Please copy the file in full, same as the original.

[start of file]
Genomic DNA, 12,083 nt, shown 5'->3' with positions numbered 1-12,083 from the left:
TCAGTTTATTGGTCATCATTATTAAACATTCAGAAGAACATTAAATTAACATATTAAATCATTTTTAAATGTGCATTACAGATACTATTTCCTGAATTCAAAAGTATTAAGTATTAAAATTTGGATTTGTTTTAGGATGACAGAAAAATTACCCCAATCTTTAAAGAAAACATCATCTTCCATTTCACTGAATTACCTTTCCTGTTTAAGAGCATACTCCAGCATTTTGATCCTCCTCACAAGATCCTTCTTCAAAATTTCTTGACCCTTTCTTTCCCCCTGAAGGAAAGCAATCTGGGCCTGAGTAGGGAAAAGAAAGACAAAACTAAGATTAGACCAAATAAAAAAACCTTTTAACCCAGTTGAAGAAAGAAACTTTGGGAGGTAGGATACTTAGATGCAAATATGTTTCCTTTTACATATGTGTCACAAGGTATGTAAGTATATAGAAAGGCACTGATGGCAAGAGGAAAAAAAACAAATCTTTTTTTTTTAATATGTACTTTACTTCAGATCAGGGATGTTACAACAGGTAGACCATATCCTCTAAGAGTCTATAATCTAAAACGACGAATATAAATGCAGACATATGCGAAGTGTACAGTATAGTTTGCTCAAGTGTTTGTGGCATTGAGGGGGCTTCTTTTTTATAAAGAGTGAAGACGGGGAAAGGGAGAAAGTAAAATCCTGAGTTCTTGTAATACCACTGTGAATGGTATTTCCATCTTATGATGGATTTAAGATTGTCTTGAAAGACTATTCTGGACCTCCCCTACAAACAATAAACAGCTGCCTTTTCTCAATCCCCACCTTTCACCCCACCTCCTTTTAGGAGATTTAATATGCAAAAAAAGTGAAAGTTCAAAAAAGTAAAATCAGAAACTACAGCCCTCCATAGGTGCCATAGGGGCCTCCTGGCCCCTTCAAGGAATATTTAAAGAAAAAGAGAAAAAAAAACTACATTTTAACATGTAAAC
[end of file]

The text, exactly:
Genomic DNA, 12,083 nt, shown 5'->3' with positions numbered 1-12,083 from the left:
TCAGTTTATTGGTCATCATTATTAAACATTCAGAAGAACATTAAATTAACATATTAAATCATTTTTAAATGTGCATTACAGATACTATTTCCTGAATTCAAAAGTATTAAGTATTAAAATTTGGATTTGTTTTAGGATGACAGAAAAATTACCCCAATCTTTAAAGAAAACATCATCTTCCATTTCACTGAATTACCTTTCCTGTTTAAGAGCATACTCCAGCATTTTGATCCTCCTCACAAGATCCTTCTTCAAAATTTCTTGACCCTTTCTTTCCCCCTGAAGGAAAGCAATCTGGGCCTGAGTAGGGAAAAGAAAGACAAAACTAAGATTAGACCAAATAAAAAAACCTTTTAACCCAGTTGAAGAAAGAAACTTTGGGAGGTAGGATACTTAGATGCAAATATGTTTCCTTTTACATATGTGTCACAAGGTATGTAAGTATATAGAAAGGCACTGATGGCAAGAGGAAAAAAAACAAATCTTTTTTTTTTAATATGTACTTTACTTCAGATCAGGGATGTTACAACAGGTAGACCATATCCTCTAAGAGTCTATAATCTAAAACGACGAATATAAATGCAGACATATGCGAAGTGTACAGTATAGTTTGCTCAAGTGTTTGTGGCATTGAGGGGGCTTCTTTTTTATAAAGAGTGAAGACGGGGAAAGGGAGAAAGTAAAATCCTGAGTTCTTGTAATACCACTGTGAATGGTATTTCCATCTTATGATGGATTTAAGATTGTCTTGAAAGACTATTCTGGACCTCCCCTACAAACAATAAACAGCTGCCTTTTCTCAATCCCCACCTTTCACCCCACCTCCTTTTAGGAGATTTAATATGCAAAAAAAGTGAAAGTTCAAAAAAGTAAAATCAGAAACTACAGCCCTCCATAGGTGCCATAGGGGCCTCCTGGCCCCTTCAAGGAATATTTAAAGAAAAAGAGAAAAAAAAACTACATTTTAACATGTAAAC